Knight of Cups

Movie review by
Jeffrey M. Anderson, Common Sense Media
Knight of Cups Movie Poster Image
Wandering, experimental Malick film may challenge even fans.
  • R
  • 2016
  • 118 minutes

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A lot or a little?

The parents' guide to what's in this movie.

Positive Messages

There's the hope that finding true love will fill an empty void, but that true love requires much wandering and searching.

Positive Role Models & Representations

Characters don't really do much except wander and search; they also occasionally go to parties, drink, and have sex.

Violence

Brothers fight; punches are thrown but don't connect. A man gets angry and attacks a chair with a machete. He later throws a tantrum, throwing and smashing stuff. Armed robbers, pointing guns, threatening. Some arguing. An earthquake. Brief image from Call of Duty video game. A man in the hospital has severely diseased legs; another has mangled limbs.

Sex

The main character has several sexual partners, some implied, some former. Lots of kissing. Playful flirting on a bed. Topless women. Naked bottoms. Women shown in underwear and/or other revealing clothing. Strong innuendo. Scenes in a strip club.

Language

"F--k" is used more than once, plus "a--hole," "balls."

Consumerism

Brief image of a McDonald's cup.

Drinking, Drugs & Smoking

Scenes of social drinking. Playful drunkenness. References to taking drugs.

What parents need to know

Parents need to know that Knight of Cups is a drama by acclaimed filmmaker Terrence Malick. While some of his movies have caught on with critics and audiences, this esoteric, experimental film seems a bit more difficult. And there's plenty of mature content: A main character has several romantic/sexual partners, and there's lots of kissing, some female toplessness (plus naked bottoms), and brief but strong innuendo. A secondary character throws tantrums, smashes stuff, and picks fights; characters also argue. Language includes more than one use of "f--k," plus "a--hole" and "balls." Characters drink alcohol at social gatherings, with some playful images of drunkenness, and rugs are mentioned. Despite its all-star cast (Christian Bale, Natalie Portman, Cate Blanchett, and more), this movie is probably too offbeat and slow for most teens.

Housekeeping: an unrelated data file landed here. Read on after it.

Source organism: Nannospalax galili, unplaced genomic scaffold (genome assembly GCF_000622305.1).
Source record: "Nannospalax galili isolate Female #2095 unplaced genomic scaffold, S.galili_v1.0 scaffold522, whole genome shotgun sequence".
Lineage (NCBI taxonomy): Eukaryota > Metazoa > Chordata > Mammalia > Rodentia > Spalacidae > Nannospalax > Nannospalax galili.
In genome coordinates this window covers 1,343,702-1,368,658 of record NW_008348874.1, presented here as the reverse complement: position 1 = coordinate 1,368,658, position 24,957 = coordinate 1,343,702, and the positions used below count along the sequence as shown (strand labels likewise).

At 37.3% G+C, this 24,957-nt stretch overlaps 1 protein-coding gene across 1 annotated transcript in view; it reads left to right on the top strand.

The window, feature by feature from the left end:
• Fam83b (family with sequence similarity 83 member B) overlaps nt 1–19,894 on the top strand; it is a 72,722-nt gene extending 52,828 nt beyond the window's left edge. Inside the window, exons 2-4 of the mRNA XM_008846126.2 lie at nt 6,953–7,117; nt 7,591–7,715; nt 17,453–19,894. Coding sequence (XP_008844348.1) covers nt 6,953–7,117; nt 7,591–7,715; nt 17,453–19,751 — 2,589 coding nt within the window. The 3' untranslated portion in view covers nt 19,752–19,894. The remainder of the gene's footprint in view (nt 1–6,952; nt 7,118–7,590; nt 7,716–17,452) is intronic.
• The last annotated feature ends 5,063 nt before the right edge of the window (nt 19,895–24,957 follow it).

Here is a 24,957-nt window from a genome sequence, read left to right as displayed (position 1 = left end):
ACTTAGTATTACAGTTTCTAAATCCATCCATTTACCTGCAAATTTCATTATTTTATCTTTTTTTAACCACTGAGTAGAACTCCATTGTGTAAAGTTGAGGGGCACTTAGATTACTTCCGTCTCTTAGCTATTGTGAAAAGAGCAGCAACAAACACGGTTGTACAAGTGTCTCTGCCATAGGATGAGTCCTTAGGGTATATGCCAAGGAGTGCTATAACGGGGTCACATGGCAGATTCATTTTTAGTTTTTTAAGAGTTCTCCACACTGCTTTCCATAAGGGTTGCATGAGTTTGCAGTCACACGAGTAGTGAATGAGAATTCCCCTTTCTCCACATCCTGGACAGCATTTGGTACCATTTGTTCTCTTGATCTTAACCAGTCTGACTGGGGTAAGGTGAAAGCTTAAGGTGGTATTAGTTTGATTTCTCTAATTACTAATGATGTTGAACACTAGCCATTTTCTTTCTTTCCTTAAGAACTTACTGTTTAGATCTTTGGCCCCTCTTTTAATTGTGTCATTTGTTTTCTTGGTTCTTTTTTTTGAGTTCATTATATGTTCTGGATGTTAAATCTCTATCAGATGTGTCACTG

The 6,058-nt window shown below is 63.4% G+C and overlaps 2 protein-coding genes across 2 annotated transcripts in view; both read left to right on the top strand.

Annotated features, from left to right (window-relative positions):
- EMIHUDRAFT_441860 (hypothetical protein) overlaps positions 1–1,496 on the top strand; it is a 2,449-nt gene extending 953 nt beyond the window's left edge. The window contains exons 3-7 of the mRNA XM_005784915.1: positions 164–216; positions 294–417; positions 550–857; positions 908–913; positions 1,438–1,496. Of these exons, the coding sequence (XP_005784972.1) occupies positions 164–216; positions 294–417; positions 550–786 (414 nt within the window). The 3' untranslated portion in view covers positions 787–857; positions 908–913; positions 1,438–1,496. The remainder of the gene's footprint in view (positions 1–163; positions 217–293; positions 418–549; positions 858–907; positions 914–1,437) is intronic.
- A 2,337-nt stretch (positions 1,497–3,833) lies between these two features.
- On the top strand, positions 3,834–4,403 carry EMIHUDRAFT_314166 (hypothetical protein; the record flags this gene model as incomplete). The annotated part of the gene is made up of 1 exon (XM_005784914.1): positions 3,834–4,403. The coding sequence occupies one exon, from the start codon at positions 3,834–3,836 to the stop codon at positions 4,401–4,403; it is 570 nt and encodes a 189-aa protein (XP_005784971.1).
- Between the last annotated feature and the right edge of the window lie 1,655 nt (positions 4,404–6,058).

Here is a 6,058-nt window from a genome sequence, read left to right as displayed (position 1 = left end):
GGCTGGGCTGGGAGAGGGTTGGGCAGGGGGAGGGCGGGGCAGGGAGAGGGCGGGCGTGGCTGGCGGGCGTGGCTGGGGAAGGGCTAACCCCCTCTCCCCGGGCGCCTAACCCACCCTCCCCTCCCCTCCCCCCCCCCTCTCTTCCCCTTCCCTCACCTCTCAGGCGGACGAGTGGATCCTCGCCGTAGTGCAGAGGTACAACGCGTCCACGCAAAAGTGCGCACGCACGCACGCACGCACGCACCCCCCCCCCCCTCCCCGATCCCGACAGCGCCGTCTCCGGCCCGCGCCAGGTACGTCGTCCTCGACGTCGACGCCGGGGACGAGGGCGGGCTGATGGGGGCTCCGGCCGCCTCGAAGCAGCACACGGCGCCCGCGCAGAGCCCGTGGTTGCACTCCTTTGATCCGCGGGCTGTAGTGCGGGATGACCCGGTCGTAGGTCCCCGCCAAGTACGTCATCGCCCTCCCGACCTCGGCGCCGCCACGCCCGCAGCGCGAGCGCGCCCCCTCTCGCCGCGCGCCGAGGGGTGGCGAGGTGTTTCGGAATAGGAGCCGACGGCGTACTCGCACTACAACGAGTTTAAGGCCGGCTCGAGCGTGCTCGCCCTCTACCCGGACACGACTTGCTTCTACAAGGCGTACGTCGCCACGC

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What's the story?

Screenwriter Rick (Christian Bale) lives in Los Angeles and enjoys wealth and success, yet something seems to be missing. He attempts to fill the void with a series of beautiful women, including rebellious Della (Imogen Poots), model Helen (Freida Pinto), and stripper Karen (Teresa Palmer). He also visits with Elizabeth (Natalie Portman), a woman with whom he shares a colored past, and his ex-wife, Nancy (Cate Blanchett). He also tries to maintain shaky relationships with his father (Brian Dennehy) and brother (Wes Bentley) after the death of a third brother. Endlessly wandering and searching, Rick finally glimpses a woman (Isabel Lucas) who could hold the answers for him. But is she within reach?

Is it any good?

Terrence Malick is arguably one of the great current filmmakers, but while his first contemporary big-city drama is dreamy and lovely, it may try the patience of even his most ardent admirers. KNIGHT OF CUPS is more experimental, and has even less plot, than Malick's other movies (Days of Heaven, The New World, The Tree of Life, etc.). And despite chapter headings named after Tarot cards, it mostly seems to be two hours of characters endlessly meandering, searching, and wandering around city streets.

The urban setting doesn't seem to fit with Malick's usual themes; the film's meditative flow doesn't fit with the big-city setting. Not to mention that it's difficult to identify with the shallow, Hollywood-centered characters and thus tricky to discern any deeper meanings in the whole. But Malick, with the help of cinematographer Emmanuel Lubezki, finds many, many images of great beauty among the concrete and steel of Los Angeles, and, at times, Knight of Cups is an immersive, poetic experience.

Talk to your kids about ...

  • Families can talk about Knight of Cups' sexual content. What do the main character's sexual relationships mean to him? Is he trying to prove something? Is he being malicious or mean? Is he searching for something?

  • Why is the brother character so violent? How does he express his feelings? How do his scenes make you feel?

  • How is drinking portrayed in the movie? Are there any consequences for overindulgence?

  • What would you say the movie is about? Is it possible to have a movie based on moods, feelings, and ideas, rather than a more traditional story?

Movie details

For kids who love offbeat movies

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